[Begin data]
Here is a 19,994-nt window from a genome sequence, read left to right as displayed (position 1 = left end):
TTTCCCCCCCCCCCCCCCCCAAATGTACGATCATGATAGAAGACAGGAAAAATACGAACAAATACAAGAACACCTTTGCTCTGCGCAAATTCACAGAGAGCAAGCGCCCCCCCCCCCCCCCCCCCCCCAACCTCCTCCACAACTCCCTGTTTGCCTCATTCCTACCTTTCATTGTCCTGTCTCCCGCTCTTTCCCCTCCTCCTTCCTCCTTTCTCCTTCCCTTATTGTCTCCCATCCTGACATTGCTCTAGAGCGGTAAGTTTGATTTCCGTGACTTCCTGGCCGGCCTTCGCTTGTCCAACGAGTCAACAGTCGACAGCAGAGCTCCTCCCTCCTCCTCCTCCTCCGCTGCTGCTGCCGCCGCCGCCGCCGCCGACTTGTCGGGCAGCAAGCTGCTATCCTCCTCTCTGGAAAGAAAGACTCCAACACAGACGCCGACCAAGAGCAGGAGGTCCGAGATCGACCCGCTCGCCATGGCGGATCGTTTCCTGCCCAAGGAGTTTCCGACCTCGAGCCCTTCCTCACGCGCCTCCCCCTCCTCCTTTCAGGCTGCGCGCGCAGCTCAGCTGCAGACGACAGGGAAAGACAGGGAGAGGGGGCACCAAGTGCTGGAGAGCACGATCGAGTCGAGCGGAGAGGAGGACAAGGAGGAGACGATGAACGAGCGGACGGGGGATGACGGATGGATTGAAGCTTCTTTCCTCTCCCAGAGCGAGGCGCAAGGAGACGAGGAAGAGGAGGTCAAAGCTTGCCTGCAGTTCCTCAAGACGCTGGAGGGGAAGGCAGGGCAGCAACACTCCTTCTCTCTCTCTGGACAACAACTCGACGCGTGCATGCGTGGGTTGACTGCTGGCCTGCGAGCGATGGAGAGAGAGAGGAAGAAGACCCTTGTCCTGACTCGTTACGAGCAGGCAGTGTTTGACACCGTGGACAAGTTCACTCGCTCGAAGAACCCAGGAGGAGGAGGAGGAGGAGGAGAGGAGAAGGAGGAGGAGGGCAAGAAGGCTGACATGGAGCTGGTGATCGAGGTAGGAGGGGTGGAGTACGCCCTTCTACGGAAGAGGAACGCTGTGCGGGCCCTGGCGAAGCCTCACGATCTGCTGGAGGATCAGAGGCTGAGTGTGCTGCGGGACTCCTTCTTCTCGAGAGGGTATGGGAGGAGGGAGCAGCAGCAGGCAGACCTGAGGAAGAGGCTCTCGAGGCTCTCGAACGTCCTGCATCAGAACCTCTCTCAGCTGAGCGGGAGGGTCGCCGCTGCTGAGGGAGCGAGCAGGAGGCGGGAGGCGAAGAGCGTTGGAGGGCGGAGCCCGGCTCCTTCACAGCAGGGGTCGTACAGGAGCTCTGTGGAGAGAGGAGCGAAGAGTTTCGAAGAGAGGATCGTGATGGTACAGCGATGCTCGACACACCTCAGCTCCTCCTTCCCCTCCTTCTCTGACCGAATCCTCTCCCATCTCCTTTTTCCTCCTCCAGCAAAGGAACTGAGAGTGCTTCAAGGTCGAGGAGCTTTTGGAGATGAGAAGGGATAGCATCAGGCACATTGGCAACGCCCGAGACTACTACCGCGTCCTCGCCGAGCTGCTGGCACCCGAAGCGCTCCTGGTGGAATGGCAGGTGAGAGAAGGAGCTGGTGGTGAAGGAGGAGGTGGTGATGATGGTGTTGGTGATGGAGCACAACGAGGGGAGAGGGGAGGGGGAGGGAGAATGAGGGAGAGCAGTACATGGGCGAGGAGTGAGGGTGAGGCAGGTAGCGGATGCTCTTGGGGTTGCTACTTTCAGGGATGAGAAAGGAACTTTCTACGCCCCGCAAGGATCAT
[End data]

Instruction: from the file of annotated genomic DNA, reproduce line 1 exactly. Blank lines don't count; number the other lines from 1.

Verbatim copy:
Here is a 19,994-nt window from a genome sequence, read left to right as displayed (position 1 = left end):